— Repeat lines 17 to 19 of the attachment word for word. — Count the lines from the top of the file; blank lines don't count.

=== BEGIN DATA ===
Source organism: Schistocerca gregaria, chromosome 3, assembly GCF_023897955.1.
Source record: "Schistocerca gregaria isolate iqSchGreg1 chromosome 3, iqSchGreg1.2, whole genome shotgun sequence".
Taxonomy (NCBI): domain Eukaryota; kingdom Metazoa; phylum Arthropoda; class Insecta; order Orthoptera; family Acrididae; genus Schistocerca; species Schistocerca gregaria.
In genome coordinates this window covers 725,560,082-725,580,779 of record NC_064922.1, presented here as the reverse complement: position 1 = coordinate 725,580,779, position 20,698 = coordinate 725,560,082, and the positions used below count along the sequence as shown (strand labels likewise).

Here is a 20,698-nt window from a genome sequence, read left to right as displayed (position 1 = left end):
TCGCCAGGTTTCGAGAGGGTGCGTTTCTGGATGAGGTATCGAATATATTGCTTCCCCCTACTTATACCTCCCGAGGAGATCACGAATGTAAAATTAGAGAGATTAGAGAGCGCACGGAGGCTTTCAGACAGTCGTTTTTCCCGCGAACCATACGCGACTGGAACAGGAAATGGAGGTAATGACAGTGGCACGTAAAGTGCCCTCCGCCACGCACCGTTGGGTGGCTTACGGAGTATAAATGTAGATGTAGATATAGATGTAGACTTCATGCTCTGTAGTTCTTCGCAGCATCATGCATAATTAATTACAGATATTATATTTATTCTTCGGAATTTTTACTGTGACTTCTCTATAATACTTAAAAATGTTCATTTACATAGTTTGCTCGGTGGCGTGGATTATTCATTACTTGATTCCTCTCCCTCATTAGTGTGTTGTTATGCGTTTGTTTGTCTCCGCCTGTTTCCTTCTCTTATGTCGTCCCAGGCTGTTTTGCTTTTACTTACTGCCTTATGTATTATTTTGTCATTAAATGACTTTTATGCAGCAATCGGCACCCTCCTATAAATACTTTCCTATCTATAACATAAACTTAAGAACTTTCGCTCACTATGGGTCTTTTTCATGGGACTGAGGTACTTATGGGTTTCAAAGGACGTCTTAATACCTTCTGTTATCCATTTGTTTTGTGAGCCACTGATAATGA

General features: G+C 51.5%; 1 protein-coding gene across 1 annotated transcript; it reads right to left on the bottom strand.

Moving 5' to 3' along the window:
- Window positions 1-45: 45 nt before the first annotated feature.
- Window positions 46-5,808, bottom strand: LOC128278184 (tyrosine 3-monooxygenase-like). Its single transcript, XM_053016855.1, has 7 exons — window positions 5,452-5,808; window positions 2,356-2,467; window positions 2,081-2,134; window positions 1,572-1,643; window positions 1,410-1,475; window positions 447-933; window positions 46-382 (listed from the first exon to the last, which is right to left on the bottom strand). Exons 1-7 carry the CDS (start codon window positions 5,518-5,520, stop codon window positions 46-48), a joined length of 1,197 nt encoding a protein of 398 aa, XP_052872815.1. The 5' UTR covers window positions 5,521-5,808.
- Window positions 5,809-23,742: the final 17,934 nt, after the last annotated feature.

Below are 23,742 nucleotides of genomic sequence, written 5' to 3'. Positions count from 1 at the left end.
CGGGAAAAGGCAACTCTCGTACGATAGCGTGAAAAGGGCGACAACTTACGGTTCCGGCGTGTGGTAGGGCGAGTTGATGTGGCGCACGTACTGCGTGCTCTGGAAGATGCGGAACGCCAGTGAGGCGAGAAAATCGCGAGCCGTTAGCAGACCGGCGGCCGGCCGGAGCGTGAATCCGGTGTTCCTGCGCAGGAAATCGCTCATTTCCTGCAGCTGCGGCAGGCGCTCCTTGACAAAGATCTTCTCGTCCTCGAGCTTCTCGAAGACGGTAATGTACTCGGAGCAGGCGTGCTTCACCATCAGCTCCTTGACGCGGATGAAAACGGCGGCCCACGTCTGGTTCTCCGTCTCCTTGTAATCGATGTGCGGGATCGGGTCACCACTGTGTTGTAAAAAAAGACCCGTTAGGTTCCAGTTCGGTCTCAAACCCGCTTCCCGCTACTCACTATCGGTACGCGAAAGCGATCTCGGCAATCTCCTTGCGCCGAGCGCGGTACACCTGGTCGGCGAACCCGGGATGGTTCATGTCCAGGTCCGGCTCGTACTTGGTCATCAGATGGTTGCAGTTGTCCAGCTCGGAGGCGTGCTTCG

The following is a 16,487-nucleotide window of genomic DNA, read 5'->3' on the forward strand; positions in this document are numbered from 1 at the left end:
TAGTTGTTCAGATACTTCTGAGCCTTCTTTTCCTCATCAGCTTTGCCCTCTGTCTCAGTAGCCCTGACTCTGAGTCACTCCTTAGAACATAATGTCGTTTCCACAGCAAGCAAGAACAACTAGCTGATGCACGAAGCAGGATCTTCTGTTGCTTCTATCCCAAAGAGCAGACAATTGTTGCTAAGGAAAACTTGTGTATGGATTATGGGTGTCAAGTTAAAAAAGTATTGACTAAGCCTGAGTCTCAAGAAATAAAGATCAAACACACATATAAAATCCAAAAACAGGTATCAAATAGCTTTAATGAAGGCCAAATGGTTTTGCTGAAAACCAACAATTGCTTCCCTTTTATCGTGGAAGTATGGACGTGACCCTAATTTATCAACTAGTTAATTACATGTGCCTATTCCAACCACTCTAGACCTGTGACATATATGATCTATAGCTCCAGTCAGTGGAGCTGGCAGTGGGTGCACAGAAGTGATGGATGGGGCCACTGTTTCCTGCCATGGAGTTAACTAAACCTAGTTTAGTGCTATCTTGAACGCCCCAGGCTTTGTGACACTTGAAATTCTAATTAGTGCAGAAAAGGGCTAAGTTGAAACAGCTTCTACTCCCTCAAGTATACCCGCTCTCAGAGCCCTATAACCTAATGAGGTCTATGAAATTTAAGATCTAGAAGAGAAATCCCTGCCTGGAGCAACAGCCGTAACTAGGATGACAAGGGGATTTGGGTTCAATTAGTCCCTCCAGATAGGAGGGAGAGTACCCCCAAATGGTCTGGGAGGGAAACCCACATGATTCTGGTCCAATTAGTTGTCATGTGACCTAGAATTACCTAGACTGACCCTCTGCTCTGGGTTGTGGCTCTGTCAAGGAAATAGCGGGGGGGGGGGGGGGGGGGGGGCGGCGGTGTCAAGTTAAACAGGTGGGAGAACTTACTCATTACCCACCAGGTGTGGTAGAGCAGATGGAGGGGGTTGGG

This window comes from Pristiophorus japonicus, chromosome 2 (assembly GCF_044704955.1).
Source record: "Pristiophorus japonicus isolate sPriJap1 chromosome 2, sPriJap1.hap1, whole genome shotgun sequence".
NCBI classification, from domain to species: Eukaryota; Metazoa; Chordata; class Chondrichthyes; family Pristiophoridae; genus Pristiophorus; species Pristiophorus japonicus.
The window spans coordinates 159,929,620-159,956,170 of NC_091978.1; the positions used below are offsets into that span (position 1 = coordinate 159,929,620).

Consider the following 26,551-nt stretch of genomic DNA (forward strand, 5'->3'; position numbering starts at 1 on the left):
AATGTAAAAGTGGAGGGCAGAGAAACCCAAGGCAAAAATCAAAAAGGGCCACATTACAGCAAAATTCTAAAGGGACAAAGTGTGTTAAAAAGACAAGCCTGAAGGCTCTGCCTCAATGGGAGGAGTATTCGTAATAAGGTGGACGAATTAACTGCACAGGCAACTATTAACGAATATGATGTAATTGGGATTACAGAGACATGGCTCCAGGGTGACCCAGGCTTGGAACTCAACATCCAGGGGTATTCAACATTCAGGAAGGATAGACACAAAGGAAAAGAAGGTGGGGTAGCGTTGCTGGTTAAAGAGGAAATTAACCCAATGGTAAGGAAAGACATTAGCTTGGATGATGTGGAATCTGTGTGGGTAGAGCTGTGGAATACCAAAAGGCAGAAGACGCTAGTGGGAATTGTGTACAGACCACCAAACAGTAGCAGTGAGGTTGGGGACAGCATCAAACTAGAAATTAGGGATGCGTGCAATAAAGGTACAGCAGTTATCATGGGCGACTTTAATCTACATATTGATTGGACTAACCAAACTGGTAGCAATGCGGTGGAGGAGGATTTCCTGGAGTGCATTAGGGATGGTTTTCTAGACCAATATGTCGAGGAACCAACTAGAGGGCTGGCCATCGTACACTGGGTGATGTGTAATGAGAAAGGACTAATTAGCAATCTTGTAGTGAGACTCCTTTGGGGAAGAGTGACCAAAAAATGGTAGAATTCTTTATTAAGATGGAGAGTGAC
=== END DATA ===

Source record: "Pristiophorus japonicus isolate sPriJap1 chromosome 2, sPriJap1.hap1, whole genome shotgun sequence".
NCBI classification, from domain to species: Eukaryota; Metazoa; Chordata; class Chondrichthyes; family Pristiophoridae; genus Pristiophorus; species Pristiophorus japonicus.
The window spans coordinates 159,929,620-159,956,170 of NC_091978.1; the positions used below are offsets into that span (position 1 = coordinate 159,929,620).